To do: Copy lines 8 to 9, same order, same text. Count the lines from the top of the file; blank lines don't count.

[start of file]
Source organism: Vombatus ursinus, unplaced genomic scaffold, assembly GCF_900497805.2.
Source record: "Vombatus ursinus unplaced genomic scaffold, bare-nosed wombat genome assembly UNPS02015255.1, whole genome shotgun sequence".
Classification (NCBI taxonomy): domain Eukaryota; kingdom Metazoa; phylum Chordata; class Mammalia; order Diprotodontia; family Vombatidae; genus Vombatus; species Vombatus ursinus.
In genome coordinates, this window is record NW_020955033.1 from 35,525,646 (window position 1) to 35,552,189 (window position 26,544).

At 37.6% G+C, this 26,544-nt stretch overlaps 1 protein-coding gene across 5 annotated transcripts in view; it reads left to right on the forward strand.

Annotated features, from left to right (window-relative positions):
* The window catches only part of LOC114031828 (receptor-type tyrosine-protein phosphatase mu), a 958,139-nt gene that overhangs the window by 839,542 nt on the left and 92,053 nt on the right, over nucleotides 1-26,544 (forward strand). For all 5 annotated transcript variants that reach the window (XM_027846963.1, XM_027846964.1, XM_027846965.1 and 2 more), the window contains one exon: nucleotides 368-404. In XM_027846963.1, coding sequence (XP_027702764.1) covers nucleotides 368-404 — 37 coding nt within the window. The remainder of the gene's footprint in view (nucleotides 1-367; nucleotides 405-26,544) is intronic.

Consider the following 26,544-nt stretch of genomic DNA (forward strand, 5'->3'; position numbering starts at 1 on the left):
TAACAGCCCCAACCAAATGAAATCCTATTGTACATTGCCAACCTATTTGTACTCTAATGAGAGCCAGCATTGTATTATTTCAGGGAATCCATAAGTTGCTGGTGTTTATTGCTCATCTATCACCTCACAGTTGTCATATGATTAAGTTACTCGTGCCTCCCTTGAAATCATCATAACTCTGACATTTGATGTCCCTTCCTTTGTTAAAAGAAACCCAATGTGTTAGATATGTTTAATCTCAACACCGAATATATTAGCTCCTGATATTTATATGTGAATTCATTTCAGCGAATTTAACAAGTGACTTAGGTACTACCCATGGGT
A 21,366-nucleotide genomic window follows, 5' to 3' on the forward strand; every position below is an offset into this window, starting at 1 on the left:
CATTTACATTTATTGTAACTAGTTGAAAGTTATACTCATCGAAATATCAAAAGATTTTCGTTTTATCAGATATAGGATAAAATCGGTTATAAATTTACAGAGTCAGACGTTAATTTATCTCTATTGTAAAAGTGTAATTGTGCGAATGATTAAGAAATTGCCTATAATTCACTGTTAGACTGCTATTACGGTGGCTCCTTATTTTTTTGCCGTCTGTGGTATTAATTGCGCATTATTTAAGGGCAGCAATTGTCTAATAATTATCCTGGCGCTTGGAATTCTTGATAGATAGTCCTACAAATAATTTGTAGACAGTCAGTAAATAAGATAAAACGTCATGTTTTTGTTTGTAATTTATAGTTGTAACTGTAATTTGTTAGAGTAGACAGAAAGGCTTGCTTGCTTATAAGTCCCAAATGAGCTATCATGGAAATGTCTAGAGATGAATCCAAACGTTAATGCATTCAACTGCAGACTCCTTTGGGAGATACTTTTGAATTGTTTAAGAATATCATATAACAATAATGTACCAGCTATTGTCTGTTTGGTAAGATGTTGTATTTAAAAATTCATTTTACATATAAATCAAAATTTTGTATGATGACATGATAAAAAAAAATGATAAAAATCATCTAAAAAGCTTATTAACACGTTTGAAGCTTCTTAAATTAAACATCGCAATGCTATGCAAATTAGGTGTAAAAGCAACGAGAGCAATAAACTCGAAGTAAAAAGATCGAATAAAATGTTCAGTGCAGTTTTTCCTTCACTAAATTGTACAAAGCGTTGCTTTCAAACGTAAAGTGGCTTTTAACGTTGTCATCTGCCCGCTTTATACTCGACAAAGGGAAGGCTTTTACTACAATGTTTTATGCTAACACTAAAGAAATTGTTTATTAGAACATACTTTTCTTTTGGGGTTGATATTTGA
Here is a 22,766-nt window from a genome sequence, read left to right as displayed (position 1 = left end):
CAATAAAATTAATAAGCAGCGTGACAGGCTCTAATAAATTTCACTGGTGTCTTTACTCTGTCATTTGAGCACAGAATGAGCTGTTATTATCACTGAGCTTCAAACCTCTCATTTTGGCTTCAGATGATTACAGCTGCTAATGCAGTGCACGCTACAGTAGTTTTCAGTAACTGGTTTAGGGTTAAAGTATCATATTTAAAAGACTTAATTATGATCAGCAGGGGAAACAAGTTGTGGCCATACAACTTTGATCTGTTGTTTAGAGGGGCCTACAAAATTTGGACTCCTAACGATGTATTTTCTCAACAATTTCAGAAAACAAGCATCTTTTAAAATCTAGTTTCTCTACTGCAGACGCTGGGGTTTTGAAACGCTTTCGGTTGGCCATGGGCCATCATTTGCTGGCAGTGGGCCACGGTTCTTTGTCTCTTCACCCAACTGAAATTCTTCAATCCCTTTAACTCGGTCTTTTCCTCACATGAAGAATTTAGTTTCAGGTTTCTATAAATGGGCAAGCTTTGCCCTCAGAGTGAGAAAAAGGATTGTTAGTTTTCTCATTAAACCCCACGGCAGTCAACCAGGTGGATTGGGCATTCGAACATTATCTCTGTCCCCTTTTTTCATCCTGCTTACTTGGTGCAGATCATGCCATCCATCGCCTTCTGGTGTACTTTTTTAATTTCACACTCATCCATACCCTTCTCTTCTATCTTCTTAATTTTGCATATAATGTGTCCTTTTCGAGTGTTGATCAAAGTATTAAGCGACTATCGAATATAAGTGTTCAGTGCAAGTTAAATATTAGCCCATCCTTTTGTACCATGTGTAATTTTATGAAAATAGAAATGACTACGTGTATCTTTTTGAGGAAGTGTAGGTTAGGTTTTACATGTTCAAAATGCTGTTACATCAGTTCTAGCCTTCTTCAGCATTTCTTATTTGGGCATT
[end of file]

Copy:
Consider the following 26,544-nt stretch of genomic DNA (forward strand, 5'->3'; position numbering starts at 1 on the left):
TAACAGCCCCAACCAAATGAAATCCTATTGTACATTGCCAACCTATTTGTACTCTAATGAGAGCCAGCATTGTATTATTTCAGGGAATCCATAAGTTGCTGGTGTTTATTGCTCATCTATCACCTCACAGTTGTCATATGATTAAGTTACTCGTGCCTCCCTTGAAATCATCATAACTCTGACATTTGATGTCCCTTCCTTTGTTAAAAGAAACCCAATGTGTTAGATATGTTTAATCTCAACACCGAATATATTAGCTCCTGATATTTATATGTGAATTCATTTCAGCGAATTTAACAAGTGACTTAGGTACTACCCATGGGT